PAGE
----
Current Affairs, London

Missing London, Tempered by Charlie

I find myself missing London right now, especially with the recent Rebecca Wade spousal abuse story. It’s the kind of story that will completely absorb the media and chattering classes for the next few days, one full of great gossip and delicious ironies. The tabloids will have great fun with it, and while I’m reading along online from afar, it just isn’t the same as being there.

I’m also missing London because tomorrow is Guy Fawkes Day, celebrating the discovery of the Gunpowder Plot, an effort of a small band of Catholics to blow up the Houses of Parliament in 1604, and the subsequent execution of Guy Fawkes (one of the leaders of the plot) and his co-conspirators, as follows:

They would be hanged until half-dead, upon which their genitals would
be cut off and burned in front of them. Still alive, their bowels and
heart would be removed. Finally they would be decapitated and
dismembered; their body parts would be publicly displayed, eaten by the
birds as they decomposed.

The celebration in modern times is a lighter affair. Great bonfires around the country (and throughout London) are lit, and effigies of Guy Fawkes thrown onto the fires. We would amble over to the communal garden adjacent to ours, which hosted a terrific bonfire, served nice mulled wine, and put on a fine fireworks show at the end. It was, in many ways, one of our favorite evenings of the year. My British friends who are Catholic, though, complain that the celebration still makes them shudder.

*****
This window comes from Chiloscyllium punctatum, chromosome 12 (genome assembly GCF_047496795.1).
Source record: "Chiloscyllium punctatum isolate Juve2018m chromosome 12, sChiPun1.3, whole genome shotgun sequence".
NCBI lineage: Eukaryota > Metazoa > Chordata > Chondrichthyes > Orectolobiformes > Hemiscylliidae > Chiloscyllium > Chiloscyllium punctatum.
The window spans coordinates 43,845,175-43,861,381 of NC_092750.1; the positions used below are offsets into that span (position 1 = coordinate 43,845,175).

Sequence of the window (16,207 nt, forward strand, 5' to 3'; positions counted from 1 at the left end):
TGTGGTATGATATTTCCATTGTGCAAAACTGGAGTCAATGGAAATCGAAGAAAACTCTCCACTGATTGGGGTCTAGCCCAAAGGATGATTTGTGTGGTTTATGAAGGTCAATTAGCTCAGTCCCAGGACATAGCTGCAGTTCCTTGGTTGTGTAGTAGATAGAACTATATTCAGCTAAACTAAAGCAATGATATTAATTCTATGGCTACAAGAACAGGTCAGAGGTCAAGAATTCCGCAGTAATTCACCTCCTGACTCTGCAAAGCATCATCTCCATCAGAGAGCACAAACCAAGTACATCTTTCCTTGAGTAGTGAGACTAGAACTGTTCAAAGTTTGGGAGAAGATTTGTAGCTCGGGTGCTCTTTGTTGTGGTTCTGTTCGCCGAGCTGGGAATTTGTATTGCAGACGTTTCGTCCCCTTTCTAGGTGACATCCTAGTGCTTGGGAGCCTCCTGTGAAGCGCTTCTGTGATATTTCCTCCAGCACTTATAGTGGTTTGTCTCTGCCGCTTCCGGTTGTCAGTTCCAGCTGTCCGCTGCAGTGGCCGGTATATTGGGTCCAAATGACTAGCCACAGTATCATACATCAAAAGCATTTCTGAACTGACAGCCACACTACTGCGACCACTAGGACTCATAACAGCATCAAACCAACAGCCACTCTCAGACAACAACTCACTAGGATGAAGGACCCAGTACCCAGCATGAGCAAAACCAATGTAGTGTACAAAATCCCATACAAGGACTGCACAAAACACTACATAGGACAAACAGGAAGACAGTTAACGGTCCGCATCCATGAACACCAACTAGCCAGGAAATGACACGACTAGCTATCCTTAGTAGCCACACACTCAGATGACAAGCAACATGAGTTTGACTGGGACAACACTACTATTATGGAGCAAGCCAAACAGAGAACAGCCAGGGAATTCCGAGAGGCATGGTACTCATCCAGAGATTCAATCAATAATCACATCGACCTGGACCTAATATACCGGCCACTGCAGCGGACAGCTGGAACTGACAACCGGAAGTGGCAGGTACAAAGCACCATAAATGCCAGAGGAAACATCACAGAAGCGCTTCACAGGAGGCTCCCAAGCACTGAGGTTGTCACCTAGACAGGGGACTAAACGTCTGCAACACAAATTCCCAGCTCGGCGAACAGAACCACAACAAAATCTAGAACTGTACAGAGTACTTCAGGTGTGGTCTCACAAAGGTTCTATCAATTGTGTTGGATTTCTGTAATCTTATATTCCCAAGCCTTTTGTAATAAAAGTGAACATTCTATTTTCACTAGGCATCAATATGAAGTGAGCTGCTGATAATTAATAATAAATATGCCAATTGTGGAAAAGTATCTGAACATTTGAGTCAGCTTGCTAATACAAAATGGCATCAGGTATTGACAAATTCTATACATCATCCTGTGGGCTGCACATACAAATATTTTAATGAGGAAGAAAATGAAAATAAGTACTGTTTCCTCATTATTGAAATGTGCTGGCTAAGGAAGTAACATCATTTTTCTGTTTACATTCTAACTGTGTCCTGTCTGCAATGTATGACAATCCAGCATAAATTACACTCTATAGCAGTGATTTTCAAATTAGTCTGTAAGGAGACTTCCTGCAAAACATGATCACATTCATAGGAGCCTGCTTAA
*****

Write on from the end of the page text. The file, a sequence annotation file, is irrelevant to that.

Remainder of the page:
My hankering after London this week is tempered by the upcoming visit to our town of a high profile Englishman, the Prince of Wales, that weak-chinned, inbred flower whisperer. Some of the coverage of his visit in the American press is encouragingly hostile — I loved the New York Post headline "Frump Tower," referring to Camilla’s sense of style — but too much is fawning and submissive. Just today, in the San Francisco Chronicle, we have some Miss Manners who "cringed" as she watched the protocol gaffes in New York (real people actually deigning to shake the Hand of the Prince!) and who proceeds to give us a very proper lesson on protocol with the Royals, reminding us of the no-talking-unless-talked-to and bowing-curtsying-yes-ma’am genuflections that we are supposed to offer.

As a friend of mine here said as we departed for London almost four years ago: "If you meet the queen, don’t bow or curtsy. We fought a war over that, you know."

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